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Why many young Indians and Americans have authoritarian leanings

columns Updated: Dec 30, 2016 01:09 IST
Donald Trump

Donald Trump’s supporters imagine him as a wrecking ball to the old political order. In that sense, he has much in common with Prime Minister Narendra Modi.(Reuters)

A recent study of attitudes among Indian students offered an ominous finding. Young Indians are sceptical about the merits of democracy and are open to the idea of authoritarian rule. According to the Yuva Nagarik Meter compiled by researchers at the Children’s Movement for Civic Awareness, two thirds of Indian college students agree that “India should have only one strong political party at the Centre to rule the country.” Over half (53%) of college students agreed that the military should rule India for several years. The study, which produced similar results a year ago, suggests that many young Indians have clearly authoritarian leanings.

Observers have debated the merits and methodology of the report, but even if those numbers were halved they would still be troublingly high. That these are the opinions of college students – ostensibly among the more curious, well-informed members of society – is doubly worrying.

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This apparent fatigue or impatience with democracy among younger citizens isn’t limited to India. Researchers in the West have also noticed a trend of youthful apathy to democracy. Using data from World Values Surveys, the Harvard political scientist Yascha Mounk sketched the rise of authoritarian sentiment in the United States and Europe in a report released last January.

While nearly 75% of Americans born in the 1930s believe it is “essential” to live in a democratic system, barely a quarter of Americans born in the 1980s feel the same way. Only a tenth of Americans born in the 1930s believe that democracy is a “bad” or “very bad” way to run a country, but that number doubles to over 20% for Americans born in the 1980s. Nearly half of young Americans would be open to having a “strong leader” not beholden to elections and legislatures (only a quarter of older Americans share that view). According to Mounk’s study, similar trends are visible in Western European countries and in Australia and New Zealand.

Again, these reports have been hotly contested and debated, with other political scientists claiming that support for democracy in the West has remained fairly robust and consistent over the decades. But even Mounk’s most trenchant critic, Erik Voeten at Georgetown University, concedes that there seems to be a clear uptick in authoritarian sentiment among young Americans, with people under 35 more willing to countenance the rule of a strong leader or even the military than ever before.

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These findings have acquired greater meaning in the wake of the election of Donald Trump, who consciously styled himself during his campaign as a strongman leader removed from the conventional political class, declaiming at the Republican convention, “I alone can fix it!” He will begin his presidency with a great deal of power; both houses of Congress are in his grasp and he has over 100 appointments to make in the judiciary.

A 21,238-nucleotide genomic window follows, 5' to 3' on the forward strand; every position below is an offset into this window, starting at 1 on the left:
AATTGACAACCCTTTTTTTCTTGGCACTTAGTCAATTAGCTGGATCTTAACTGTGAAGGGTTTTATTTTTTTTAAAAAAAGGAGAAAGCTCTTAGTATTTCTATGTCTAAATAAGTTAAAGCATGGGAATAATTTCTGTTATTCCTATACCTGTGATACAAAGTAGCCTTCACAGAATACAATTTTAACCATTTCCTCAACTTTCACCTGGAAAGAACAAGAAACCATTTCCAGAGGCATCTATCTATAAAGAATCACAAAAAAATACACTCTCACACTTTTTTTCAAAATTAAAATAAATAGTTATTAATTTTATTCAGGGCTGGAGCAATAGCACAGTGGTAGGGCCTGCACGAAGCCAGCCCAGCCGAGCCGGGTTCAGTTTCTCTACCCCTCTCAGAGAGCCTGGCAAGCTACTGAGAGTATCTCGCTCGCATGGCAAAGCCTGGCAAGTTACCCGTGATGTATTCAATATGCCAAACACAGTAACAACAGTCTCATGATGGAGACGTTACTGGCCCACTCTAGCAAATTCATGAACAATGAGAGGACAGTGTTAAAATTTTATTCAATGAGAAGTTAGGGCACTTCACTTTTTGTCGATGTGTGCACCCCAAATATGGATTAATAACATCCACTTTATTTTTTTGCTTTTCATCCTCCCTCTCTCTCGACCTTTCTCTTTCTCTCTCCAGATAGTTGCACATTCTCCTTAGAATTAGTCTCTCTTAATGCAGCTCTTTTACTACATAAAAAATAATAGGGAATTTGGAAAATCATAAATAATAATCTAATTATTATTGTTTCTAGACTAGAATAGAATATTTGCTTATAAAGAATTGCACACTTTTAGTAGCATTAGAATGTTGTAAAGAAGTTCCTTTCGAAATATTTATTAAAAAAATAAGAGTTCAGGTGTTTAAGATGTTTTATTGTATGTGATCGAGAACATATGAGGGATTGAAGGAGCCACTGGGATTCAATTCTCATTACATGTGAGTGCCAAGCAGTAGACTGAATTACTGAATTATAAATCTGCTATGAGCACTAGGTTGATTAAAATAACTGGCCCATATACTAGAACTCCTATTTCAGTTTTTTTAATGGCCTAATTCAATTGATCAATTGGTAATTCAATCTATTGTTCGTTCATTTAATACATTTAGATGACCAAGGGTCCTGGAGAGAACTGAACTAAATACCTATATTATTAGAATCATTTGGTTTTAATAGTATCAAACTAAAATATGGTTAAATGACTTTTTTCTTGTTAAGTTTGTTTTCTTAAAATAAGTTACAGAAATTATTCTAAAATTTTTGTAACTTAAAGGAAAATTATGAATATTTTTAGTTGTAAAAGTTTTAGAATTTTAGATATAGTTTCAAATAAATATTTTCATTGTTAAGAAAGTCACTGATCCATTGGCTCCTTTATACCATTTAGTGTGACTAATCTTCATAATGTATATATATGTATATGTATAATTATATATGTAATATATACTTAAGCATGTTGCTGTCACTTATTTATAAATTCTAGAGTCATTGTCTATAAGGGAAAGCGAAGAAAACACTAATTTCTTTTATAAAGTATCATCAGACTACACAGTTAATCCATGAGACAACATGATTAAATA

Trump encouraged the idea that a vote for him was not just a vote for the Republican candidate, but a rejection of the existing system. His supporters imagine him as a wrecking ball to the old political order. In that sense, he has much in common with Prime Minister Narendra Modi. The author Chetan Bhagat recently asked his Twitter followers – most of whom are fairly young – whether they would rather have Modi ruling the country without democracy or democracy without Modi; 55% of over 10,000 votes cast opted for Modi.

This is not to say that authoritarian dictatorship is just around the corner, but it does highlight a problem shared by India and the United States, the world’s largest pluralist, ostensibly liberal democracies. The institutions and political assumptions that sustain the democratic systems of both countries inspire less and less confidence.

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There are many reasons, of course, to be suspicious and critical of the political class. In my travels in both countries, I hear people often dismissing their representatives as corrupt or beholden to special interests. Endemic corruption in India has certainly driven many young Indians towards more authoritarian positions. In the US, the unseemly “gridlock” in Congress during the latter years of the Obama presidency (caused in large part by cynical Republican obstructionism) no doubt fuelled disgust at the political establishment, paving the way for “outsider” figures like Bernie Sanders and the triumphant Trump.

But I don’t think this authoritarian surge is just a response to the malfeasance and incompetence of politicians. Larger forces are at work. The rise of authoritarianism among young people points to the big questions facing liberal democracy in the 21st century. How does a society reconcile the great dislocations and disparities caused by economic globalisation within the political confines of a nation-state? How can societies preserve and strengthen liberal, “civic republican” values when market forces and the demands of the digital economy are reshaping educational and cultural priorities? At the moment, liberal democrats don’t seem to have compelling answers.

Kanishk Tharoor is the author of Swimmer Among the Stars: Stories

The views expressed are personal